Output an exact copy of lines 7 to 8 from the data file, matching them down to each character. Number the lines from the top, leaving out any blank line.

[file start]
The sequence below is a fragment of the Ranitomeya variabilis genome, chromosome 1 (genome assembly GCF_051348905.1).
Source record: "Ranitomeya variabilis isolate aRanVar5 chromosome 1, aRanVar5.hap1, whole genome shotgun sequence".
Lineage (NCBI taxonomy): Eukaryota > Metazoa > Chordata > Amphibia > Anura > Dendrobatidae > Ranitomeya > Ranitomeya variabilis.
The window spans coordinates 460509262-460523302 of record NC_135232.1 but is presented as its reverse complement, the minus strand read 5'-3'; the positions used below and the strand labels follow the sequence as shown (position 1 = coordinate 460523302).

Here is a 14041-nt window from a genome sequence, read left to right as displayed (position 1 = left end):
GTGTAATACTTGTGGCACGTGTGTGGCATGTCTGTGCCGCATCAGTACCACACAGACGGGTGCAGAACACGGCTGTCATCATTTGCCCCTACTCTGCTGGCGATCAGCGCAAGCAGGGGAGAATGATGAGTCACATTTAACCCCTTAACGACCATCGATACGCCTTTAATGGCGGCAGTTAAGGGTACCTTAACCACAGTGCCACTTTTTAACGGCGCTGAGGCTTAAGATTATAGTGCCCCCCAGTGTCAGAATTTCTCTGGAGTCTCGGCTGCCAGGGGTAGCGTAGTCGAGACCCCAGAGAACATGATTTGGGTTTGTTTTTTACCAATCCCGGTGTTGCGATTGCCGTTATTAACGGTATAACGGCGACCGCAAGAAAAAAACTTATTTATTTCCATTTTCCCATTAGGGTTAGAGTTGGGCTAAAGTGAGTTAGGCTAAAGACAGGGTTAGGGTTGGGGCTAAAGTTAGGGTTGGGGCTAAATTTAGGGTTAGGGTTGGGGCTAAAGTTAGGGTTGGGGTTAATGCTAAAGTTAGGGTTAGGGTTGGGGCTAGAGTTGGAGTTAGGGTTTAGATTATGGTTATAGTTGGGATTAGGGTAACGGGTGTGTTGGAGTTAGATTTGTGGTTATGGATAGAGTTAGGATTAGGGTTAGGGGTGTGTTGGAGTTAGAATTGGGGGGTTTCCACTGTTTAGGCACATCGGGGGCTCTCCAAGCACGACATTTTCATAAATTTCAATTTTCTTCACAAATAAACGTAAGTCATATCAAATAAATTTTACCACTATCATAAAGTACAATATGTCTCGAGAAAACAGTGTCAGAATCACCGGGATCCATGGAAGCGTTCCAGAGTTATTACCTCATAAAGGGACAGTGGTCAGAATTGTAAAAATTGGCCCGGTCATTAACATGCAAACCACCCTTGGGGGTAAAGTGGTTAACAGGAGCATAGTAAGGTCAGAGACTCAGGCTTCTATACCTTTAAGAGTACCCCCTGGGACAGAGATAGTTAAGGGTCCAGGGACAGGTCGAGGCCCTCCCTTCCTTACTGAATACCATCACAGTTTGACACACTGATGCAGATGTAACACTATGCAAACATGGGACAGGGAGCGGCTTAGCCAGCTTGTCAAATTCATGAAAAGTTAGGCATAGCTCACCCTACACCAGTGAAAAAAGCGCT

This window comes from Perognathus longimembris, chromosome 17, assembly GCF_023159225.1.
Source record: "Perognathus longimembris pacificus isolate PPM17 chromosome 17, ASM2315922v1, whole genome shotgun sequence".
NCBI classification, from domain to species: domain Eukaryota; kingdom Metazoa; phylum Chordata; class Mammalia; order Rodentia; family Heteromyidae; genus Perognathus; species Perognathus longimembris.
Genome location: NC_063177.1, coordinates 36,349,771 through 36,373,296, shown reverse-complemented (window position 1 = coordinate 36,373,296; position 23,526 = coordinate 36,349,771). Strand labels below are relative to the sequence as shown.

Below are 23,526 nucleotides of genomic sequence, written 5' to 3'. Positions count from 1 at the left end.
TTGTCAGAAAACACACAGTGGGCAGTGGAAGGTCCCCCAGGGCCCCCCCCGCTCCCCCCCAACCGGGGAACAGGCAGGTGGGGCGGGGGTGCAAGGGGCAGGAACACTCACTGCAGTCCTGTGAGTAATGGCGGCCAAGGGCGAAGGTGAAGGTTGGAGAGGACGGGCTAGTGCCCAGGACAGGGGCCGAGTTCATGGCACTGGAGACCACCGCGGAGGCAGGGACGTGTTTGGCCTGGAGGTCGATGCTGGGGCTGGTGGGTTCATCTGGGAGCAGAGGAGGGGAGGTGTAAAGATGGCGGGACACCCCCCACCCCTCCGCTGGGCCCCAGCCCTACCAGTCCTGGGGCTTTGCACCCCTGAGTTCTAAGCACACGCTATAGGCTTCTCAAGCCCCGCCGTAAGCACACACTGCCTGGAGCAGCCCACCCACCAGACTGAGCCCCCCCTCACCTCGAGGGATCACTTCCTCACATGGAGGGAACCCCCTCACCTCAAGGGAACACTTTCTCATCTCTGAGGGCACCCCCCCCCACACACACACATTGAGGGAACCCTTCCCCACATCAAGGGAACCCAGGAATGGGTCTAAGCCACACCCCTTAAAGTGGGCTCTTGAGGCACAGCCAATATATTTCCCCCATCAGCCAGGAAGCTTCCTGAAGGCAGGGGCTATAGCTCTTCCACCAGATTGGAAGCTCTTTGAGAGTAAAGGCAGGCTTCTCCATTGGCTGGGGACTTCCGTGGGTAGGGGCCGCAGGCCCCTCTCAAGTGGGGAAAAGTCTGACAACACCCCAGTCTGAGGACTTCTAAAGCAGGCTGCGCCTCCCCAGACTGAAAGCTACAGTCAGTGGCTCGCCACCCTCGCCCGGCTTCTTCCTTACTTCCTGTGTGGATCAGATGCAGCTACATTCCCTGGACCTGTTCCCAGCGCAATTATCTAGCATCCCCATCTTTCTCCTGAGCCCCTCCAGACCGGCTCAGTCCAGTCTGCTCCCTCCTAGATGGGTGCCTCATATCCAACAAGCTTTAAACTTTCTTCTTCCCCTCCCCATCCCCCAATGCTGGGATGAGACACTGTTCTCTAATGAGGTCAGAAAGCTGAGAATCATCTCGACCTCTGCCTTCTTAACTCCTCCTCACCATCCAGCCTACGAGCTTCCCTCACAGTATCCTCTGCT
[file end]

This window comes from Perognathus longimembris, chromosome 17, assembly GCF_023159225.1.
Source record: "Perognathus longimembris pacificus isolate PPM17 chromosome 17, ASM2315922v1, whole genome shotgun sequence".